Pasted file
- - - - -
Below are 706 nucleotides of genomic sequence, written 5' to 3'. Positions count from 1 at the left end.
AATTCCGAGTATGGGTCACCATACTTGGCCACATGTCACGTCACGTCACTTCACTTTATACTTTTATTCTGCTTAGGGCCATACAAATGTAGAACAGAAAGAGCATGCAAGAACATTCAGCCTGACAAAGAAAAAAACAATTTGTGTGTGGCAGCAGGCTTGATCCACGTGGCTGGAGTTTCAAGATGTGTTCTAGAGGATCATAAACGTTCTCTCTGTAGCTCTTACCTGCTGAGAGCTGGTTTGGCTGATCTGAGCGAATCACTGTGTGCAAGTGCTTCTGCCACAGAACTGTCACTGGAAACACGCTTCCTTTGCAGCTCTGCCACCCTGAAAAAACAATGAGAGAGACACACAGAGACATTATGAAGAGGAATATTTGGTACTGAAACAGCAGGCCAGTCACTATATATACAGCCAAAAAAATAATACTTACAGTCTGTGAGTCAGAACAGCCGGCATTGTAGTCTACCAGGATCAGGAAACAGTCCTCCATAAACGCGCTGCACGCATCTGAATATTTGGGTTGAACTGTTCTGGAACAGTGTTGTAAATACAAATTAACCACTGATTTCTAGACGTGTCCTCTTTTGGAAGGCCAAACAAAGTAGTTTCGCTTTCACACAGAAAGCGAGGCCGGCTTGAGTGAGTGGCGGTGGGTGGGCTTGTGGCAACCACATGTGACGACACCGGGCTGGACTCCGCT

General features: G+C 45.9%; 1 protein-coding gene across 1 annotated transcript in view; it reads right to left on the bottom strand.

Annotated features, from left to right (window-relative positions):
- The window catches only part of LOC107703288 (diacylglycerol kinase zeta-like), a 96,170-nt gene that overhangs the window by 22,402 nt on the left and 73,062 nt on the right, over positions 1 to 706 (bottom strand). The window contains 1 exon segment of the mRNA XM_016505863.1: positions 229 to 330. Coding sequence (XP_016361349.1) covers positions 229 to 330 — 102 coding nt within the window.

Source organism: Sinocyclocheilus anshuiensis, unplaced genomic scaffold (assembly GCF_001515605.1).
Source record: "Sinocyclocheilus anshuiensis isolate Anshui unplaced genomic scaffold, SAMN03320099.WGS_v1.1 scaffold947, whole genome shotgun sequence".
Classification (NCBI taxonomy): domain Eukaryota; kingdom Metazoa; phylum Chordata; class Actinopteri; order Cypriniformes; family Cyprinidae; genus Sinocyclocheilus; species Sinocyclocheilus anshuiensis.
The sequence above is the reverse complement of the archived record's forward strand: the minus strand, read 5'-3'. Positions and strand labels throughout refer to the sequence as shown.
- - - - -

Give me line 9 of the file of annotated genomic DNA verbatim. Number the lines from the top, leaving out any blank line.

The sequence above is the reverse complement of the archived record's forward strand: the minus strand, read 5'-3'. Positions and strand labels throughout refer to the sequence as shown.